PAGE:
Disney is perhaps creating what it’s describing as its own metaverse following the CEO’s hints as to the state of the business in November of 2021. The company was recently approved for a “virtual-world simulator in a real-world venue,” according to a patent filing.
The virtual-world simulator in question includes a computing platform with a hardware processor and memory storing a software code, a tracking system coupled to the computing platform, and a handheld device configured for use by a user in the real-world venue which is communicatively coupled to the computing platform, according to the filing.
The Los Angeles Times reports, however, that Disney officials say they have no immediate plans to use the technology. A Disney spokesperson told The Los Angeles Times that the company “files hundreds of patents each year as we explore developing technologies.”
“We are excited about the possibilities related to this type of technology,” the Disney spokesperson said, adding that “there are no current plans to introduce this technology into an upcoming experience.”
Disney CEO Bob Chapek Looks to Connect Physical and Digital Worlds
Disney CEO Bob Chapek said — during a fourth quarter earnings call in November of 2021 — that “suffice it to say, our efforts to date are merely a prologue to a time when we’ll be able to connect the physical and digital worlds even more closely, allowing for storytelling without boundaries in our own Disney metaverse,” according to a transcript of the call.
“And we look forward to creating unparalleled opportunities for consumers to experience everything Disney has to offer across our products and platforms wherever the consumer may be.”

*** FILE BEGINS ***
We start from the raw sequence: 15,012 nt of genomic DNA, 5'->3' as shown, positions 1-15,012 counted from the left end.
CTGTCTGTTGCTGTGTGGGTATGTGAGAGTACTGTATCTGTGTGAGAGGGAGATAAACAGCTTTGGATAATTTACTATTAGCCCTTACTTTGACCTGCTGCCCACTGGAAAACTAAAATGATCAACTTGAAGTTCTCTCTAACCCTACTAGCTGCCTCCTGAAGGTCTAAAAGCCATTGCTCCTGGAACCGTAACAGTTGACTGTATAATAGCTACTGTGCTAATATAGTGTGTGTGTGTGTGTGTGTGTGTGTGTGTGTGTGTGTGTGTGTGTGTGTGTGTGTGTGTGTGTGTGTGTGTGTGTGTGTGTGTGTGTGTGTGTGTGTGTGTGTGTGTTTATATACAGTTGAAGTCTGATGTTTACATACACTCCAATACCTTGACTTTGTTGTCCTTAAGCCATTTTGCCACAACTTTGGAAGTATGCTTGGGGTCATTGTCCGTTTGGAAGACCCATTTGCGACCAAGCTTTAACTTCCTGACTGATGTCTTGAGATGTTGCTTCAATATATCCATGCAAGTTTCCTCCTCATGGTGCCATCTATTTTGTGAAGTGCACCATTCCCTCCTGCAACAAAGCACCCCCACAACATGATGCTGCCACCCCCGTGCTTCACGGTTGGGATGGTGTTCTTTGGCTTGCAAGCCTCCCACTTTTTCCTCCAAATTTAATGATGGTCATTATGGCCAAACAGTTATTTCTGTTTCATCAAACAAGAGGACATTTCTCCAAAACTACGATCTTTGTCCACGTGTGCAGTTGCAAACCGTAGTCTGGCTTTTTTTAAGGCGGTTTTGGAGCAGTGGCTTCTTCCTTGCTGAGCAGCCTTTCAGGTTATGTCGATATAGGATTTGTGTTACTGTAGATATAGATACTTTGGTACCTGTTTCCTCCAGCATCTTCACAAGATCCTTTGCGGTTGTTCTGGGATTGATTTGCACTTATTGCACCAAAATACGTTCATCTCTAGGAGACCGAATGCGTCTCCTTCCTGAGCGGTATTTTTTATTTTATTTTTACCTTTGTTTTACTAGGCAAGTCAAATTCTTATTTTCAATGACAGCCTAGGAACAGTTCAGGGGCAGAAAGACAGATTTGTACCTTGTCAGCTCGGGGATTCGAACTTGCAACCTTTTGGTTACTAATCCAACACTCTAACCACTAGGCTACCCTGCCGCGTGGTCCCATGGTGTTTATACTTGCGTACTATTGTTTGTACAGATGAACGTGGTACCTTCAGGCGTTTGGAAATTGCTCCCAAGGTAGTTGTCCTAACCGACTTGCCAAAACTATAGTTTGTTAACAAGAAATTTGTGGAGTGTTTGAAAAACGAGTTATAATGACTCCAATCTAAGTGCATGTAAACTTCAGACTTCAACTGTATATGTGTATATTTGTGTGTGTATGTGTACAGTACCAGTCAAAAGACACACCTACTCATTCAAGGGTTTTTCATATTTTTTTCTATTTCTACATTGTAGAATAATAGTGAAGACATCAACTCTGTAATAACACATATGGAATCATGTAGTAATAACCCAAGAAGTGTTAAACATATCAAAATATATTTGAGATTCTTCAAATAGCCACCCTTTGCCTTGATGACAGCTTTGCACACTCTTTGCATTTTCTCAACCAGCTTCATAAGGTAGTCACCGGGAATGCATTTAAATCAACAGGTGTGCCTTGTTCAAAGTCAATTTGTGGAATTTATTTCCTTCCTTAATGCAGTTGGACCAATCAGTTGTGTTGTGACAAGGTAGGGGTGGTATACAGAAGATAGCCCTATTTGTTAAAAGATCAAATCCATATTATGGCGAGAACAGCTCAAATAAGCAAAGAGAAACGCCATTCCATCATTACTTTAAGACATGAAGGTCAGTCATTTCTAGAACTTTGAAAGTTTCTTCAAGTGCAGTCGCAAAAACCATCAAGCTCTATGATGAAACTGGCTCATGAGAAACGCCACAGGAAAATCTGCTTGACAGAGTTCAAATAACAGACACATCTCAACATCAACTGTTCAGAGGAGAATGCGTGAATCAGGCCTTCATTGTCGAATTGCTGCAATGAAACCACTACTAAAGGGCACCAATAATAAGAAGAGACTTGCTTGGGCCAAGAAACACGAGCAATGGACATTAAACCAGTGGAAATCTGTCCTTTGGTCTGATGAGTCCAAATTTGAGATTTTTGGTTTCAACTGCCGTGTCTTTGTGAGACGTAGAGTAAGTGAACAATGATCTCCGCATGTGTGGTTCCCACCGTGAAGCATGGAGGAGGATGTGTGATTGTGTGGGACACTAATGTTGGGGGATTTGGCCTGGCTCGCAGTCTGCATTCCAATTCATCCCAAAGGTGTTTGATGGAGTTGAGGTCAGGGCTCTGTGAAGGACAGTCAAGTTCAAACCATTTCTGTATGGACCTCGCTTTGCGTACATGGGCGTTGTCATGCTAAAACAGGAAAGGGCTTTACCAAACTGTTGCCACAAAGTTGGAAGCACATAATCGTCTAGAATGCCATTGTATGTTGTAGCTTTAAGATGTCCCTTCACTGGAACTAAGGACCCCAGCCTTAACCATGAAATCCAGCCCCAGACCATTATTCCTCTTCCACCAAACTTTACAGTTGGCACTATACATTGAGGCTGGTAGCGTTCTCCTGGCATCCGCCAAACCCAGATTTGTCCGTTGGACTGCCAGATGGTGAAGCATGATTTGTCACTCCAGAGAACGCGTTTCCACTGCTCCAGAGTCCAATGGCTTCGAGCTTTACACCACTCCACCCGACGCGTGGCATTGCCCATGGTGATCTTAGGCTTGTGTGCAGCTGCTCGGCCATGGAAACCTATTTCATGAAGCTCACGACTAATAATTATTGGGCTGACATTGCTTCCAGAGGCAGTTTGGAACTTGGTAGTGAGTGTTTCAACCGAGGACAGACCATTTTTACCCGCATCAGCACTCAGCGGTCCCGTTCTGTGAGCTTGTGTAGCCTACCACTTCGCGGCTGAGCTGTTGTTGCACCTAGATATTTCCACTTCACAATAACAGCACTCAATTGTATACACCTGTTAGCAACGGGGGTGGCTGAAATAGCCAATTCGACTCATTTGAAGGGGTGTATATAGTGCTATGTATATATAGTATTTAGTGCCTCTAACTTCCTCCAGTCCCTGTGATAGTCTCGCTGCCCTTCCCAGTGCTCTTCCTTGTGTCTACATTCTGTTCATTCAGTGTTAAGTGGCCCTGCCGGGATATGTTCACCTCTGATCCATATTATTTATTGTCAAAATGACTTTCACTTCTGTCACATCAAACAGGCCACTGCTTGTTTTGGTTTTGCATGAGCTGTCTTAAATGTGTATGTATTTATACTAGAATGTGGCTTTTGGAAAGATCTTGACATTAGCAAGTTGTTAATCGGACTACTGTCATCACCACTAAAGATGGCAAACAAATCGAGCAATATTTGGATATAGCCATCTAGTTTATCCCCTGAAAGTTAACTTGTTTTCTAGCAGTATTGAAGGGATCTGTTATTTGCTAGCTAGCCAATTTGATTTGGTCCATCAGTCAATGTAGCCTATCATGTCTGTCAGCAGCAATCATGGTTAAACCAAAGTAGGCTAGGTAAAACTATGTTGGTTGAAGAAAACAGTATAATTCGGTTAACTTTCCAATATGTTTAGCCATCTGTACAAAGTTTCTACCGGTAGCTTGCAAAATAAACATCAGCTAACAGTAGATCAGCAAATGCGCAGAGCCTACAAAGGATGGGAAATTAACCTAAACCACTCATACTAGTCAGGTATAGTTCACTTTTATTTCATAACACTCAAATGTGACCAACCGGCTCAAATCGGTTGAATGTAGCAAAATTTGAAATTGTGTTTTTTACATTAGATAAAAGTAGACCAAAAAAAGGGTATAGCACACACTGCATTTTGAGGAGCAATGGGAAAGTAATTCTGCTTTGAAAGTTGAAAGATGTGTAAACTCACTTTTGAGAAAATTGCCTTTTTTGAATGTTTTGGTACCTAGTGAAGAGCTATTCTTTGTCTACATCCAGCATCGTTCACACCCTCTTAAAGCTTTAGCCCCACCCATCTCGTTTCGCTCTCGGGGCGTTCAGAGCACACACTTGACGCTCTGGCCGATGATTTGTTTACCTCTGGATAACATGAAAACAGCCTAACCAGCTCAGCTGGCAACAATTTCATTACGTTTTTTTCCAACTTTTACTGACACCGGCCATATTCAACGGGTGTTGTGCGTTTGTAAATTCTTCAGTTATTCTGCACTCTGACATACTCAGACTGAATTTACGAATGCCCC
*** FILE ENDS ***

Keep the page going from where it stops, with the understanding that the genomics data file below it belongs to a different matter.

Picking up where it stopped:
Disney said in its patent filing that — in addition to their inability to provide a true 3D virtual experience — AR glasses, goggles, and headsets can be costly, inconvenient to wear and would “mandate burdensome sanitation procedures in usage environments” in the age of COVID-19. The Los Angeles Times details that the technology would likely use 3D projections on objects to allow all visitors to see the displays without the use of special goggles or AR glasses.
“Furthermore, requiring the use of an AR enabled personal device to enjoy a virtual environment effectively precludes multiple users from sharing the same experience. Consequently, there is a need in the art for a solution enabling one or more users to experience an immersive simulation of a 3D virtual-world that is accurately rendered according to the vantage point of each user,” the patent reads.
Visitors would hypothetically trigger the experience via their own smartphone or device due to proximity or another factor, being able to view any 3D projection with their own eyes.
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